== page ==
The zest for heightened relaxation has spread to the other local casinos, perhaps none more noticeable than Fantasy Springs Resort Casino in Indio. Operated by the Cabazon Band of Mission Indians, Fantasy Springs recently debuted its sprawling 12-story resort, replete with 240 well-appointed guest rooms, and 10 luxurious suites with flat-screen televisions in every room (including the bathroom), a retail shopping concourse; fine dining at The Bistro and Players Steakhouse; and a pool area that includes a sand volleyball court, cabanas, and the most comfortable chaise longues this side of, well, Las Vegas. Mix in the chic Sunset View Lounge sky bar, known for its panoramic setting high above the desert floor (in fact, high above everything: Fantasy Springs is the valley’s tallest building), expensive cigar selection, and ritzy high-roller clientele, and you have a veritable oasis off Interstate 10. 

Part of what drives this push toward exclusivity may be related to the long-awaited completion of the Morongo Casino Resort & Spa in Cabazon, 20 miles west of Palm Springs. Open since December 2004, Morongo is cut more clearly from the Las Vegas mold: 150,000 square feet of gaming (including nearly two dozen tables of high-stakes poker), six ultra-private casitas (which include their own lounging pool), plasma televisions in every room, more than two dozen suites, a celebrity guest list that reads like an issue of Vanity Fair, and a night club with a growing reputation as a top weekend party spot for “young” Hollywood.

Unlike The Spa and Fantasy Springs, it seems Morongo Casino must provide even more accoutrements to lure wealthy players, if only because of its location. Whereas the casinos in and around Palm Springs can bank on the experience of visiting one of the nation’s top vacation destinations, Morongo has marketed itself as an alternative to Las Vegas, a ploy that has worked to high success but that requires an emphasis on flash over sophistication.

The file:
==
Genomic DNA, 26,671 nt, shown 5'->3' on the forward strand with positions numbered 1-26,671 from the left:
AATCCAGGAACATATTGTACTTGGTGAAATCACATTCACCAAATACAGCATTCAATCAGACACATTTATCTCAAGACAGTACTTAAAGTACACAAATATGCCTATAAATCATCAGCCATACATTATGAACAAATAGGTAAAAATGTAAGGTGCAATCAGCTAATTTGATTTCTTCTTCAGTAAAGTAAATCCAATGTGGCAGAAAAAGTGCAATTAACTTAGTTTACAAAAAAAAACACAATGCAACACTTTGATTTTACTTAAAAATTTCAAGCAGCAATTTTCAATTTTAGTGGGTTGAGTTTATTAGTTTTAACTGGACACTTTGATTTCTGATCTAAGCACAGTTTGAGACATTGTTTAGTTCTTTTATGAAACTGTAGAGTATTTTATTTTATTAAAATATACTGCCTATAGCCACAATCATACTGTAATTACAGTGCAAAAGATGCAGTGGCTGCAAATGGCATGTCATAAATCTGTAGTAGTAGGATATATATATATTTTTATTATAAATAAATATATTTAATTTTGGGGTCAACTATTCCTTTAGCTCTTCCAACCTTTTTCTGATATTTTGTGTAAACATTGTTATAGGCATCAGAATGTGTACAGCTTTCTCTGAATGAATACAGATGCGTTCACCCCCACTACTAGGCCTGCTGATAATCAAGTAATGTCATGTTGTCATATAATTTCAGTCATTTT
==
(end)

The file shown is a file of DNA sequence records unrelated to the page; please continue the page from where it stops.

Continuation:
For today’s big-money player, that simply might be a question of how far a hotel will bend for its top customers. Both Hirschhorn at the Spa and Saward at Fantasy Springs have the same answer: very far, but within reason. “Everyone is a VIP here,” Hirschhorn says, noting that it’s common for wealthy guests (or big winners) to splurge on in-room massages, lavish spreads of fine cuisine, and exclusive holiday parties. Saward, meanwhile, says, “We try to keep our top players happy. Sometimes that means golf at Landmark or limo rides to Lakers games. And sometimes it means getting someone something particular to eat.”

Dining, indeed, has become one of the top draws for the casinos that operate without the benefit of a hotel. Agua Caliente Casino in Rancho Mirage (which, like the Spa, is run by the Agua Caliente Band of Cahuilla Indians) features Prime 10 Steakhouse, regularly noted as one of the top steakhouses locally. Spotlight 29 Casino in Coachella (formerly Trump 29) has The Rattlesnake, a five-star restaurant and truly a culinary delight. Even Augustine Casino in Coachella — which caters primarily to a more middle-class player — serves hundreds of prime rib entrées daily at its Café 54 and will soon open a fine-dining restaurant. “The area is changing so rapidly,” says Executive Chef Jaime Angarita, noting the explosion of pricey residential growth surrounding the casino. “Our players will soon demand and expect it. It’s a natural evolution.”

Perhaps the most thrilling aspect of casino culture is that the craving for luxury is often satisfied in a moment. It’s precisely that opportunity that Joanne Hallert sees as the coming wave. “To be able to provide that escape without ever leaving is extremely important,” she says.

It certainly helps — local casinos seem to have learned, to have a room on top of the world — a fabulous restaurant or two, world-class spa treatments, championship golf, and, best of all, retreat.

If luck has its way, one can have all that, and more — for a couple quarters and a slot pull.